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Scam of the Week: Research turns deal for home into a ‘no sale’

ALBUQUERQUE, N.M. — He was a “man of God,” hoping to rent out his four-bedroom Albuquerque home (already furnished) after his daughter and son-in-law died in a car wreck.

The price was right – $1,200 a month, and the Los Lunas woman who saw the alleged reverend’s Craigslist ad was interested in the home for use as a short-term rental.

Funny thing, though. Besides the basic application details, the supposed landlord asked what her mortgage payment was and wanted to see a photo of her family. When she complied with both requests, her husband caught on to the scam and put a stop to the transaction.

In fact, he learned that the house the reverend was trying to rent was actually for sale by someone else. And when the husband questioned him about this, the reverend promised to send documents verifying his claims. He also offered to cut the price in half, on the spot, and asked the couple to wire him the money because he was out of town.

In the meantime, he wanted to know, could the husband please swing by the property and take the “For Sale” sign down?


Here’s advice from Craigslist: “Deal locally, face to face. Follow this one rule and avoid 99 percent of scam attempts.”

Also, do not rent or purchase sight unseen, never give out financial information and do not ever wire funds. “Anyone who asks you to is a scammer,” the site says.

In fact, don’t give out any information – in person or otherwise – that seems extraneous and has nothing to do with the transaction. In other words, if it sounds weird, it is weird.

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And here’s some other advice, courtesy of Joan Andersen, a former switchboard operator who knows her stuff.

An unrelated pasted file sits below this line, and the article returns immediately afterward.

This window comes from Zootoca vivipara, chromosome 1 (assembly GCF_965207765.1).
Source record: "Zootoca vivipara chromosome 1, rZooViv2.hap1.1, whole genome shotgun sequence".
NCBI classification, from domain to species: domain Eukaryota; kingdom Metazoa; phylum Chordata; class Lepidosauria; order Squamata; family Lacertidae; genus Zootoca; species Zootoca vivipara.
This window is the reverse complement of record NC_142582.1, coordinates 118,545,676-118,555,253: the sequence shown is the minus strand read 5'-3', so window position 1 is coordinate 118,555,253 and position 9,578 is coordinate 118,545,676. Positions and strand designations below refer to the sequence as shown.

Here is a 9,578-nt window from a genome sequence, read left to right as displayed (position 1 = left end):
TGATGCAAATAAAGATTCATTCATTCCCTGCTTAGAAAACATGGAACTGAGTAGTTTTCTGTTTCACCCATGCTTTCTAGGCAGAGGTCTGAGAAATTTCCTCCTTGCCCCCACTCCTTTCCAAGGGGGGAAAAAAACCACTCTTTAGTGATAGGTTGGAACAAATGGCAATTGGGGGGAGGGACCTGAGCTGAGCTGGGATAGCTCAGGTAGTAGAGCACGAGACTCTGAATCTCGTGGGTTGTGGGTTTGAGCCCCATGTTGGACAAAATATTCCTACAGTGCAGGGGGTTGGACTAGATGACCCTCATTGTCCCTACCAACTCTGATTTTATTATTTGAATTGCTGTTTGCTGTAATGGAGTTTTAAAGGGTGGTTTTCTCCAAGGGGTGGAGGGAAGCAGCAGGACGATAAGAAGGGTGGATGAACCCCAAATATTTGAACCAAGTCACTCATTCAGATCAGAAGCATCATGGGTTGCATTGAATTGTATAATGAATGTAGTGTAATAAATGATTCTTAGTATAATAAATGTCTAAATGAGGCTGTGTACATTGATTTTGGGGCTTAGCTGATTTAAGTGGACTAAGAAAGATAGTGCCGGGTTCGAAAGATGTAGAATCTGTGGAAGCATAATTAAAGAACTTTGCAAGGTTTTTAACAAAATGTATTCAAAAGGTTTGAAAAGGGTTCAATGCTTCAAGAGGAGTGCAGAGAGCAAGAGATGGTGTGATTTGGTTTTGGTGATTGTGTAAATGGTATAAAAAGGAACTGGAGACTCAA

She’s 84, and she suggests a decidedly low-tech way of thwarting scammers.

Although the Albuquerque woman does have a caller ID, it’s a small one and she can’t always read the numbers. So, she says, “I just fall back on my mid-century (20th century) training as a switchboard operator. If you don’t know what a switchboard operator is, Google it.”

She says her career involved taking calls for all kinds of bosses, some of whom didn’t like talking on the phone. She learned to give callers the “runaround.”

That means avoiding answering any questions, and instead, she says, ask your own: “Who is this?” and “What’s this about?” Follow that with a “She’s sick … or out of town or only taking calls between 10 and 2.”

The scam callers, she says, usually get mad and hang up. Some leave a phone number and ask for a return call, which of course, they are never going to get.

“My thing is to go into my screening mode. I perfected this years ago with all kinds of eccentric people.”

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Good news: New Mexico now has a law requiring companies to tell customers when their identity has been stolen. The Data Breach Notification Act passed unanimously in the House and Senate, and Gov. Susana Martinez has signed it.

Once consumers get such notification, they can take steps to prevent financial damage by notifying their credit card companies and placing alerts on their accounts.

Plus, New Mexico gets to be taken off the skimpy list of states without such a law. Alabama and South Dakota are now the only states that don’t require such notification, said Paul Stull, president and CEO of the Credit Union Association of New Mexico, who has spent years pushing for change.

Ellen Marks is assistant business editor at the Albuquerque Journal. Contact her at or 505-823-3842 if you are aware of what sounds like a scam. To report a scam to law enforcement, contact the New Mexico Consumer Protection Division toll-free at 1-844-255-9210.